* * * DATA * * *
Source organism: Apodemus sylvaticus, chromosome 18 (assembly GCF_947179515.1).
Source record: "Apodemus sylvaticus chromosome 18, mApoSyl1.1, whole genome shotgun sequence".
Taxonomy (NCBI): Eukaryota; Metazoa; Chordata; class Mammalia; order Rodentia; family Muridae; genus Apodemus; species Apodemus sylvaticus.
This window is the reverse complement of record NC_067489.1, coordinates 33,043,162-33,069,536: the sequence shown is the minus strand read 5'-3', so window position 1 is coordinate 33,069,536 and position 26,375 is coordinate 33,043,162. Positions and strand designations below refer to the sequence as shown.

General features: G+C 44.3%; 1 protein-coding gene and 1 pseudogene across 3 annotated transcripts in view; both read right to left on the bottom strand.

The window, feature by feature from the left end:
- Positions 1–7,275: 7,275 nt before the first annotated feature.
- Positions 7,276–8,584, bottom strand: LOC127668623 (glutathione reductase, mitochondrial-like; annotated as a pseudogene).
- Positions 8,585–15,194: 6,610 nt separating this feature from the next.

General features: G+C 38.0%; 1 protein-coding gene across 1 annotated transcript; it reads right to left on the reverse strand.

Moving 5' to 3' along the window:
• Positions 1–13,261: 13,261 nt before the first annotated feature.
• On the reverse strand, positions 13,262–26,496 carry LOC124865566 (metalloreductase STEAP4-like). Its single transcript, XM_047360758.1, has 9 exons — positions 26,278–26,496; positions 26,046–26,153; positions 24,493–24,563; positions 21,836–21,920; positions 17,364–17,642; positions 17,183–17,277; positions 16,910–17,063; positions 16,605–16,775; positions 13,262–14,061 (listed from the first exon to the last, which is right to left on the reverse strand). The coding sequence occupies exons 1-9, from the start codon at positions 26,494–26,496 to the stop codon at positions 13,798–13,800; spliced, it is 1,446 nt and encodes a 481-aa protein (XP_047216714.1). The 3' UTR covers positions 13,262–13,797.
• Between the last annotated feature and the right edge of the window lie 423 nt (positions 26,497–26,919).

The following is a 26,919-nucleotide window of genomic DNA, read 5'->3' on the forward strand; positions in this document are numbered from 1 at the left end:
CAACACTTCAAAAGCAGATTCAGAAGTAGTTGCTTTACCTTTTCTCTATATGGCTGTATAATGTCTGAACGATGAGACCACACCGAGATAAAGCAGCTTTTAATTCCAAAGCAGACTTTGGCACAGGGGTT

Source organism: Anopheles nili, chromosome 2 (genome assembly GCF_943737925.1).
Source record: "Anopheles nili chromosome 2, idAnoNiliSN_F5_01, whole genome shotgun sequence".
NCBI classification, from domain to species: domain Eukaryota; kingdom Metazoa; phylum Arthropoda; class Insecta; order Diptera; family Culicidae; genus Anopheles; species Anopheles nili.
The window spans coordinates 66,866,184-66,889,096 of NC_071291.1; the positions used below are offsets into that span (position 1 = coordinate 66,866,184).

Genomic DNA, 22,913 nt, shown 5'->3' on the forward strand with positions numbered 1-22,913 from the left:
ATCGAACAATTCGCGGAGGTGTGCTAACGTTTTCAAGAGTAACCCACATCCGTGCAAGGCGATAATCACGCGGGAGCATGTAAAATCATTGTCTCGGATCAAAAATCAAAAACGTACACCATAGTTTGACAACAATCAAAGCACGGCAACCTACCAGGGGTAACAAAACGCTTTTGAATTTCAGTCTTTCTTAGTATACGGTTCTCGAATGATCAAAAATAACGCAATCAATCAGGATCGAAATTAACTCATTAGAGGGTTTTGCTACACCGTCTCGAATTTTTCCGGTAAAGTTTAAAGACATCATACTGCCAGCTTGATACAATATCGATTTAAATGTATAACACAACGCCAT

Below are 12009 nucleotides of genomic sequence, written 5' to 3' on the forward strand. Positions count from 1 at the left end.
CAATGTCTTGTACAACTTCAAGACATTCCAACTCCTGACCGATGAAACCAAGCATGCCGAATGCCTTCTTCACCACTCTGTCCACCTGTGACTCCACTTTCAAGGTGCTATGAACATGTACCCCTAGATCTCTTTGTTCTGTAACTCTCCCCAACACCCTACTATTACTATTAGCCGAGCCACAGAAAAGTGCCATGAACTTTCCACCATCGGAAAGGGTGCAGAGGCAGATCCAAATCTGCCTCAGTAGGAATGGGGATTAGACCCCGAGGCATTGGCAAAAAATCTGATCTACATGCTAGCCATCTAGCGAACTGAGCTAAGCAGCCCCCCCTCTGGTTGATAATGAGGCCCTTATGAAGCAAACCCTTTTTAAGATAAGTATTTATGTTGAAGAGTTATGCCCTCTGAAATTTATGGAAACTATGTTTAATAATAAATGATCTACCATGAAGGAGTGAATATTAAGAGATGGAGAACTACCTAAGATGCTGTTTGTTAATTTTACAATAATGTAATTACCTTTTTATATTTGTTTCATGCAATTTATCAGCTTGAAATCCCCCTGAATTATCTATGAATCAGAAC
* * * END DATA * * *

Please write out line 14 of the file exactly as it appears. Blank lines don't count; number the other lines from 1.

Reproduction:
• Between the last annotated feature and the right edge of the window lie 423 nt (positions 26,497–26,919).